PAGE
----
This PDF is the current document as it appeared on Public Inspection on 07/06/2017 at 08:45 am.
Coast Guard, DHS.
Temporary final rule.
The Coast Guard is establishing a temporary safety zone on Lake Michigan, near Whiting, Indiana. This action is necessary and intended to ensure safety of life on the navigable waters of the United States immediately prior to, during, and after a high speed competition involving personal water craft. Entry of vessels or persons into this zone is prohibited unless specifically authorized by the Captain of the Port Lake Michigan.
This rule is effective from 7 a.m. on August 12, 2017 to 5 p.m. on August 13, 2017.
To view documents mentioned in this preamble as being available in the docket, go to http://www.regulations.gov, type USCG-2017-0195 in the “SEARCH” box and click “SEARCH.” Click on Open Docket Folder on the line associated with this rule.Start Further Info
FOR FURTHER INFORMATION CONTACT:
If you have questions about this rule, call or email LT John Ramos, Marine Safety Unit Chicago, U.S. Coast Guard; telephone (630) 986-2156, email D09-DG-MSUChicago-Waterways@uscg.mil.End Further Info End Preamble Start Supplemental Information
I. Table of Abbreviations
CFR Code of Federal Regulations
DHS Department of Homeland Security
FR Federal Register
NPRM Notice of proposed rulemaking
U.S.C. United States Code
II. Background Information and Regulatory History
The Coast Guard is issuing this temporary rule without prior notice and opportunity to comment pursuant to authority under section 4(a) of the Administrative Procedure Act (APA) (5 U.S.C. 553(b)). This provision authorizes an agency to issue a rule without prior notice and opportunity to comment when the agency for good cause finds that those procedures are impracticable, unnecessary, or contrary to public interest. Under 5 U.S.C. Start Printed Page 31451553(b)(B), the Coast Guard finds that good cause exists for not publishing a notice of proposed rulemaking (NPRM) with respect to this rule because doing so would be impracticable and contrary to the public interest. The Coast Guard did not receive the final details for this event until there was insufficient time remaining before the event to publish a NPRM. Delaying the effective date of this rule to wait for a comment period to run would be impracticable and contrary to the public interest because it would inhibit the Coast Guard's ability to protect the public and vessels from the hazards associated with the high speed competition involving personal water craft on August 12, 2017, and August 13, 2017.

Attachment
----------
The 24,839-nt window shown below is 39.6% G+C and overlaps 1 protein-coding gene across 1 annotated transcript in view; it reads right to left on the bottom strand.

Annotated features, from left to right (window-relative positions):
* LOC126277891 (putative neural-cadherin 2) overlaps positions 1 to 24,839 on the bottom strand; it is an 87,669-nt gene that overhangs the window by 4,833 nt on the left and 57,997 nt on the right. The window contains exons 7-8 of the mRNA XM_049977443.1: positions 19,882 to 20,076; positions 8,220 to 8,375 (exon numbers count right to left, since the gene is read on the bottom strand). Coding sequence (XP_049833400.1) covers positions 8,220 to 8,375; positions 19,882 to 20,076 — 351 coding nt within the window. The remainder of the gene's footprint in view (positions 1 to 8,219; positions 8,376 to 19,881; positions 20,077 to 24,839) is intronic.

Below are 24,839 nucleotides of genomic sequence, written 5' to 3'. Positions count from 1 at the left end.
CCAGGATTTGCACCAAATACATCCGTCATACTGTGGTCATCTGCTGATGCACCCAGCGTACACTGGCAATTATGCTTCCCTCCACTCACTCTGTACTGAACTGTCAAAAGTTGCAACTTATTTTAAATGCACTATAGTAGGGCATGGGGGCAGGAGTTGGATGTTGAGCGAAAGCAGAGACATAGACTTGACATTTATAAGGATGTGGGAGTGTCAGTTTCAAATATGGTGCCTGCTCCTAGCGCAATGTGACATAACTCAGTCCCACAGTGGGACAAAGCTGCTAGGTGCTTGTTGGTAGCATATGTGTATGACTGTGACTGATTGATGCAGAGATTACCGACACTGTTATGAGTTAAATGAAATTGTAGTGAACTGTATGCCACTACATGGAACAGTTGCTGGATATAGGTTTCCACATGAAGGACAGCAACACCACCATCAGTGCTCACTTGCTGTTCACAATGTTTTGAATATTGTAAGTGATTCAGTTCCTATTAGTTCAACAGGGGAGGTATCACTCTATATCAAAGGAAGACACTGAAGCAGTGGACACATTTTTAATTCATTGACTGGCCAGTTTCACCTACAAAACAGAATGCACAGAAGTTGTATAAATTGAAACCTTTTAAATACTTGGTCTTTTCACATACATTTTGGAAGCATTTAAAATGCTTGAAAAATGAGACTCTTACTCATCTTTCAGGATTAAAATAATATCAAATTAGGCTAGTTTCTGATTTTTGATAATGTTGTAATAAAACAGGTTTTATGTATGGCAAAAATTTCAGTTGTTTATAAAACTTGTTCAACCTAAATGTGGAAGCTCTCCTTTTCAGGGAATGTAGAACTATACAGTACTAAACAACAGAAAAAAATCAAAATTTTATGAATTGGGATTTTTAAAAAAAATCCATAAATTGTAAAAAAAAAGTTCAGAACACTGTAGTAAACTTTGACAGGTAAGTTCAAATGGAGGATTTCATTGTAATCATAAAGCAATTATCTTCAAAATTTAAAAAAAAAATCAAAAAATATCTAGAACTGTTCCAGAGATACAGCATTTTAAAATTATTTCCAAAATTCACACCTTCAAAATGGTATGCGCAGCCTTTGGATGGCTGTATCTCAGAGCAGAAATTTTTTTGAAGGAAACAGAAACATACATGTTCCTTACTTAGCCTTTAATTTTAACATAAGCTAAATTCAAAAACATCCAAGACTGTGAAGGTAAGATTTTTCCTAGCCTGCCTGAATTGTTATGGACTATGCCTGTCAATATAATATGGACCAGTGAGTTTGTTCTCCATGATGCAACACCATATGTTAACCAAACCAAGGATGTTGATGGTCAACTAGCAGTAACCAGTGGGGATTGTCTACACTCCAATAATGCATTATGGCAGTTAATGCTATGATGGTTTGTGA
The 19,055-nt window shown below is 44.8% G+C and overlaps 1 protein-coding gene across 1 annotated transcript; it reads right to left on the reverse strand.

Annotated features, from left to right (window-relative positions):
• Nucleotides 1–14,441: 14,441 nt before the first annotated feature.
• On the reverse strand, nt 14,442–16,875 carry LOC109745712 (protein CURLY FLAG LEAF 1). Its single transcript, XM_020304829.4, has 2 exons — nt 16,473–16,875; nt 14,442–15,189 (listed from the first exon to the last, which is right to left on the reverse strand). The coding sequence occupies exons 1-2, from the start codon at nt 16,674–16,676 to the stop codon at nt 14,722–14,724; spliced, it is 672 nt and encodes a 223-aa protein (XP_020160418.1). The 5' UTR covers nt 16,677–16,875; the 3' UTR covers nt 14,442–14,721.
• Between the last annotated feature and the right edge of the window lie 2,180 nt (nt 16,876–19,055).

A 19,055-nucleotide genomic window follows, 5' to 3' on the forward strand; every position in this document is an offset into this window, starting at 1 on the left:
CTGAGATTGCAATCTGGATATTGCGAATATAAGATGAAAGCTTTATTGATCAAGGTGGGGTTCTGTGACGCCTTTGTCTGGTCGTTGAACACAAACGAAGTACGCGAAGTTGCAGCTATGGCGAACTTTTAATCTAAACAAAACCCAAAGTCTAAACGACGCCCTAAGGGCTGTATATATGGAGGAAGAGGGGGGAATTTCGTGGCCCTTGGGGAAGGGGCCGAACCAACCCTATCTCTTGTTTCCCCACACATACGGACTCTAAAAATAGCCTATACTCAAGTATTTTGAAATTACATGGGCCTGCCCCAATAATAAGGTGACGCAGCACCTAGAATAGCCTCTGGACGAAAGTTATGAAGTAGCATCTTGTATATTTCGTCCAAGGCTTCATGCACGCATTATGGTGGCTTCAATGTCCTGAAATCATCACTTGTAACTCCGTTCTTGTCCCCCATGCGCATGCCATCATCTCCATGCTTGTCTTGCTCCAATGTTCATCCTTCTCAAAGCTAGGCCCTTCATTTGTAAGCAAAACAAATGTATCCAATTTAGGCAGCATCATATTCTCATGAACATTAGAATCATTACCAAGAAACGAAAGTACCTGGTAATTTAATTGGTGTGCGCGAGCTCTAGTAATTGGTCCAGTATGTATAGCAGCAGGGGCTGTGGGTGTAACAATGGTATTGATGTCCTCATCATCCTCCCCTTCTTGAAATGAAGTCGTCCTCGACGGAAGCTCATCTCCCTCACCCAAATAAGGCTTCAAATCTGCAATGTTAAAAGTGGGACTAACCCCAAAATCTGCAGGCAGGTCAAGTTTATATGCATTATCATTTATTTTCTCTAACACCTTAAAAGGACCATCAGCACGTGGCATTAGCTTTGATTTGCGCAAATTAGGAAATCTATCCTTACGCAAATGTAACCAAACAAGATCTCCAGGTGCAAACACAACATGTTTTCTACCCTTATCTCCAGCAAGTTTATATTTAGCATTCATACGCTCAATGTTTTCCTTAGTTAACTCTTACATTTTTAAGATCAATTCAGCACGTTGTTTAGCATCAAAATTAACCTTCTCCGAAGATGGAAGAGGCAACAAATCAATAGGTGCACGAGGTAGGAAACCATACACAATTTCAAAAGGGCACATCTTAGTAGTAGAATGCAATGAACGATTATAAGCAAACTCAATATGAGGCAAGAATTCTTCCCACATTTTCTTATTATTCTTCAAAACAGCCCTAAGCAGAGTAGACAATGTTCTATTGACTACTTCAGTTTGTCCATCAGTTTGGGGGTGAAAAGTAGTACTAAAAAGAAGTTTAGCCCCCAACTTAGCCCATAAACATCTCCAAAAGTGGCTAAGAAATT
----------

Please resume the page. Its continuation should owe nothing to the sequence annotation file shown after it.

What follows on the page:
III. Legal Authority and Need for Rule
On August 12, 2017, and August 13, 2017, a high speed competition involving personal watercraft will take place on Lake Michigan near Whiting, Indiana. The Captain of the Port Lake Michigan has determined that this competition will pose a significant risk to public safety and property. Such hazards include collisions among participants or spectator vessels. This rule is needed to protect personnel and vessels in the navigable waters within the safety zone while the competition is taking place.
IV. Discussion of the Rule